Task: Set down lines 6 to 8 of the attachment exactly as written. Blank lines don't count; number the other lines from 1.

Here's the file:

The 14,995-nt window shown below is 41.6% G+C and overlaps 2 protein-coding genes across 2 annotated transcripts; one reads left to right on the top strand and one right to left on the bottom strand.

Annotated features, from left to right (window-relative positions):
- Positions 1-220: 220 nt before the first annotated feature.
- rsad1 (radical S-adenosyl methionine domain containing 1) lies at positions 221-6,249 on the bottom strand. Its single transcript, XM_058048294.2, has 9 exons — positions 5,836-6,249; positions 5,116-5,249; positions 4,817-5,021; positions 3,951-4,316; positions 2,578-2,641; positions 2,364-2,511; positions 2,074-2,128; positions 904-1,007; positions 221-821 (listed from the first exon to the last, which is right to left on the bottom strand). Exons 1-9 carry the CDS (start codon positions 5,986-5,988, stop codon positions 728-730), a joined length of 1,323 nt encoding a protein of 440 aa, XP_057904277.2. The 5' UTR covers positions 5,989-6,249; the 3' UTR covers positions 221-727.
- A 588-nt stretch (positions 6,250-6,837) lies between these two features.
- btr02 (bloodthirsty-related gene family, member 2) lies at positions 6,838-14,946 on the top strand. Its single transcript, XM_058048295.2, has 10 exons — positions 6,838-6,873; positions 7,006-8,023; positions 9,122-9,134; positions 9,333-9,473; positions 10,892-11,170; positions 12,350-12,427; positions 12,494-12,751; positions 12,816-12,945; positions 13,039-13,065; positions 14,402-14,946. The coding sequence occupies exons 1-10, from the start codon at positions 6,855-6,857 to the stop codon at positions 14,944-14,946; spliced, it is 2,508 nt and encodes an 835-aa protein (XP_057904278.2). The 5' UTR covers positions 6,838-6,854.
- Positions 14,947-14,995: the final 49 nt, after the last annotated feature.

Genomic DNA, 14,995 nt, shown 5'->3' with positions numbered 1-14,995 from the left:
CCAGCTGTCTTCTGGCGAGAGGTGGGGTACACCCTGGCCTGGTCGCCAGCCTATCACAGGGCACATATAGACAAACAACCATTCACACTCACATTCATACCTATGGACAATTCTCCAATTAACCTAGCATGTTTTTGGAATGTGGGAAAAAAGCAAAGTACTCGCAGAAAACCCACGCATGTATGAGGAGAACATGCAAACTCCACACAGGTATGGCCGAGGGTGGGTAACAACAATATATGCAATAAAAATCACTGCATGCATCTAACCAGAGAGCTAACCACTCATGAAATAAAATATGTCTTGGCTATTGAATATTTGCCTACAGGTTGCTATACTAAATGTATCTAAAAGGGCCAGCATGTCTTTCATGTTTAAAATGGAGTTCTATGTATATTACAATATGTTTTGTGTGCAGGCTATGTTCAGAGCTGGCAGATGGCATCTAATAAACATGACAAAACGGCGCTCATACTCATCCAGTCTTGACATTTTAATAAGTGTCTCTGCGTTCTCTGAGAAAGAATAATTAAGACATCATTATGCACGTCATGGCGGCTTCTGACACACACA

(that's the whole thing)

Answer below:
- btr02 (bloodthirsty-related gene family, member 2) lies at positions 6,838-14,946 on the top strand. Its single transcript, XM_058048295.2, has 10 exons — positions 6,838-6,873; positions 7,006-8,023; positions 9,122-9,134; positions 9,333-9,473; positions 10,892-11,170; positions 12,350-12,427; positions 12,494-12,751; positions 12,816-12,945; positions 13,039-13,065; positions 14,402-14,946. The coding sequence occupies exons 1-10, from the start codon at positions 6,855-6,857 to the stop codon at positions 14,944-14,946; spliced, it is 2,508 nt and encodes an 835-aa protein (XP_057904278.2). The 5' UTR covers positions 6,838-6,854.
- Positions 14,947-14,995: the final 49 nt, after the last annotated feature.

Genomic DNA, 14,995 nt, shown 5'->3' with positions numbered 1-14,995 from the left: